Lobbying -Mobile

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Lobbying in the United States describes paid activity in which special interests hire professional advocates to argue for specific legislation in decision-making bodies such as the United States Congress. Lobbying in the United States could be seen to originate from Amendment I of the Constitution of the United States, which states: Congress shall make no law…abridging the right of the people peaceably…to petition the Government for a redress of grievances. Some lobbyists are now using social media to reduce the cost of traditional campaigns, and to more precisely target public officials with political messages.[35]

A number of published studies showed lobbying expenditure is correlated with great financial returns. For example, a 2011 study of the 50 firms that spent the most on lobbying relative to their assets compared their financial performance against that of the S&P 500 in the stock market concluded that spending on lobbying was a "spectacular investment" yielding "blistering" returns comparable to a high-flying hedge fund, even despite the financial downturn of the past few years.[36]

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A 2011 meta-analysis of previous research findings found a positive correlation between corporate political activity and firm performance.[37] Finally, a 2009 study found that lobbying brought a substantial return on investment, as much as 22,000% in some cases.[38] Major American corporations spent $345 million lobbying for just three pro-immigration bills between 2006 and 2008.[39]

Foreign-funded lobbying efforts include those of Israel, Saudi Arabia, Turkey, Egypt, Pakistan, and China lobbies. In 2010 alone, foreign governments spent approximately $460 million on lobbying members of Congress and government officials.[40]

Undated: Lobbyists in (and out of) the Trump Administration

President Donald Trump signed an Executive Order within his first days of office forbidding Executive Branch appointees from lobbying for five years after employment in the Administration. The Order also forbids former registered lobbyists now working in the White House from participating in areas they had previously lobbied on for a period of two years.

Despite this directive, these men and women made their way through the revolving door and were either previously lobbyists and now work in the Trump Administration or were previously in the Administration and work as lobbyists.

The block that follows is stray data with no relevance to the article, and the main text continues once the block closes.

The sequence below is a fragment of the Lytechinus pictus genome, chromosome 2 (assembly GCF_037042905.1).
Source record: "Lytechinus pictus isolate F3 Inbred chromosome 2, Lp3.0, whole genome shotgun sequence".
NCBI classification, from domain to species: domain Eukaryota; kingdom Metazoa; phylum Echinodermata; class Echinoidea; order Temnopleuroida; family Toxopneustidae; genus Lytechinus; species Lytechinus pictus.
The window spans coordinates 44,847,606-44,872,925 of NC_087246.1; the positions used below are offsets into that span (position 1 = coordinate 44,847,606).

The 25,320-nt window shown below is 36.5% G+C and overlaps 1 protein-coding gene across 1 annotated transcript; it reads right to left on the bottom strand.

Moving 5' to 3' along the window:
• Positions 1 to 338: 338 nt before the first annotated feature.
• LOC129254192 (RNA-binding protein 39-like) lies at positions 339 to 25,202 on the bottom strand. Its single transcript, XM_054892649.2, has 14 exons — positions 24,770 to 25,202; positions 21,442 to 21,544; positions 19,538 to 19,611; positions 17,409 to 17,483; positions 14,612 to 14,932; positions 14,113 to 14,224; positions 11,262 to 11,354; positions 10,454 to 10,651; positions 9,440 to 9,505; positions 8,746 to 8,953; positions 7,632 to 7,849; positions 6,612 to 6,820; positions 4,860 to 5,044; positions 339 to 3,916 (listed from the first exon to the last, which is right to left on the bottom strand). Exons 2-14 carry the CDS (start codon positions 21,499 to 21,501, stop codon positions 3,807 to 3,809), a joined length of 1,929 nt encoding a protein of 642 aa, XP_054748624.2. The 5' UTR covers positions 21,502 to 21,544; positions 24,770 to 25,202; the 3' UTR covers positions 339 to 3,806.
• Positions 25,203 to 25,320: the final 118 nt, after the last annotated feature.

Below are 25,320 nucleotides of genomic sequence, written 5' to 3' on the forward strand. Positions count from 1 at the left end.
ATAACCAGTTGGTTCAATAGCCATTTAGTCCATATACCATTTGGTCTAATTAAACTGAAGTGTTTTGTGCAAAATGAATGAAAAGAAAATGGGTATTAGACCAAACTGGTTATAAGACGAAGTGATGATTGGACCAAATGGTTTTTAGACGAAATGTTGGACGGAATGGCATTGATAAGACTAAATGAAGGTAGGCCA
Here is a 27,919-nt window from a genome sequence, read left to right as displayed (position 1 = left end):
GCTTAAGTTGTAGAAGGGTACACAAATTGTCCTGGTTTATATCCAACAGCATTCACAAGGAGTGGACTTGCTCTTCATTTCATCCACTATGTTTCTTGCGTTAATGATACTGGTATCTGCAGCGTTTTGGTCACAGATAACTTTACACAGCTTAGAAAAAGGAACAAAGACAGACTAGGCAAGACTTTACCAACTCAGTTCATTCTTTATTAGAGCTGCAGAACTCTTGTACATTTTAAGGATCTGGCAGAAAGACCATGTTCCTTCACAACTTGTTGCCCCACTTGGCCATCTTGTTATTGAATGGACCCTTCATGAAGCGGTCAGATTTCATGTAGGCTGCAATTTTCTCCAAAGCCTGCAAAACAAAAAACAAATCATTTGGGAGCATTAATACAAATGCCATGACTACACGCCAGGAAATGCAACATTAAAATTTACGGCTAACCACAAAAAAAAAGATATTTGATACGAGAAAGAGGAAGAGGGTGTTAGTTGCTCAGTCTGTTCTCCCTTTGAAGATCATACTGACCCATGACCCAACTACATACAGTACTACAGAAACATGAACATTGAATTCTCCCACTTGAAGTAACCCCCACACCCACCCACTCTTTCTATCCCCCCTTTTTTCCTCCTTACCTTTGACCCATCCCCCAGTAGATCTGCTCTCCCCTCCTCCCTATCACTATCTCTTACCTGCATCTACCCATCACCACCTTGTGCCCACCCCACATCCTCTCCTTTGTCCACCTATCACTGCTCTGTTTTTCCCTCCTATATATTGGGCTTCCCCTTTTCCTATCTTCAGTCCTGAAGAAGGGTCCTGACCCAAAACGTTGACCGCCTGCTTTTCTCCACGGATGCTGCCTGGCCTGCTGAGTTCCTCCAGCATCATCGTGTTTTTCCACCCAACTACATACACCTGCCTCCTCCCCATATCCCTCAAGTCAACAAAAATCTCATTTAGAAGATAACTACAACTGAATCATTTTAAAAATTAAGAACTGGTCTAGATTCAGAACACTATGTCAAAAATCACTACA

-- 2017 --        

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January 28: President Donald Trump acted Saturday to fulfill a key portion of his pledge to "drain the swamp" in Washington, banning administration officials from ever lobbying the U.S. on behalf of a foreign government and imposing a separate five-year ban on other lobbying.

Administration officials described the bans as historic in scope. But it was not immediately clear how either one would be enforced.

January 28:
Trump lobbying ban weakens Obama rules

President Donald Trump's much-hyped ban on administration officials becoming lobbyists removed some of President Barack Obama's ethics rules instead of strengthening them.

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Trump's ethics pledge, issued as an executive order on Saturday, includes a five-year "lobbying ban" that falls short of its name, preventing officials from lobbying the agency they worked in for five years after they leave, but allowing them to lobby other parts of the government.

"Lobbyists bring special interest baggage with them when they pass through the revolving door to go to work in the very agencies they once lobbied," Norm Eisen and Richard Painter, the last two presidents' ethics lawyers now at Citizens for Responsibility and Ethics in Washington, said in a statement. "Obama banned this practice but Trump has brought it back."

Obama issued ethics waivers for some officials, and Trump's executive order retained that ability but removed the requirement to disclose them. That opens the door to the White House departing from the policy without public scrutiny or political consequences; the White House could claim any apparent violation had been exempted.

-- 2018 --

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December 18: Lobbyists Are Feasting in Trump’s Swamp

The administration has become an ethics nightmare, as former industry shills now lead the EPA and the Interior Department.


-- 2019 --  

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February 14: Former Trump Officials Are Supposed to Avoid Lobbying. Except 33 Haven’t.

The former officials — including ex-Interior Secretary Ryan Zinke — have found ways to sidestep the administration’s ethics pledge. At least 18 of them are now registered federal lobbyists and the rest work in jobs that closely resemble lobbying.

March 8: Sustain the swamp:  Hundreds of lobbyists swim through Trump's administration ...

Data provided to The Post by the liberal organization American Bridge 21st Century identifies over 350 individuals who've worked as lobbyists who currently work in the administration, have worked in it or have been nominated to serve in Trump's administration. Cumulatively, they've represented more than 2,800 companies at one point or another, according to lobbying registration documents. Nearly 200 of them now served or have been nominated to serve in divisions of government that they once lobbied.

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April 27: Ex-Trump Cabinet heads' lobbying gigs challenge 'drain the swamp' message

The revealed revolving door ... paints one of the clearest pictures of the president’s failed promises to eliminate special interests in Washington.

-- 2020 --

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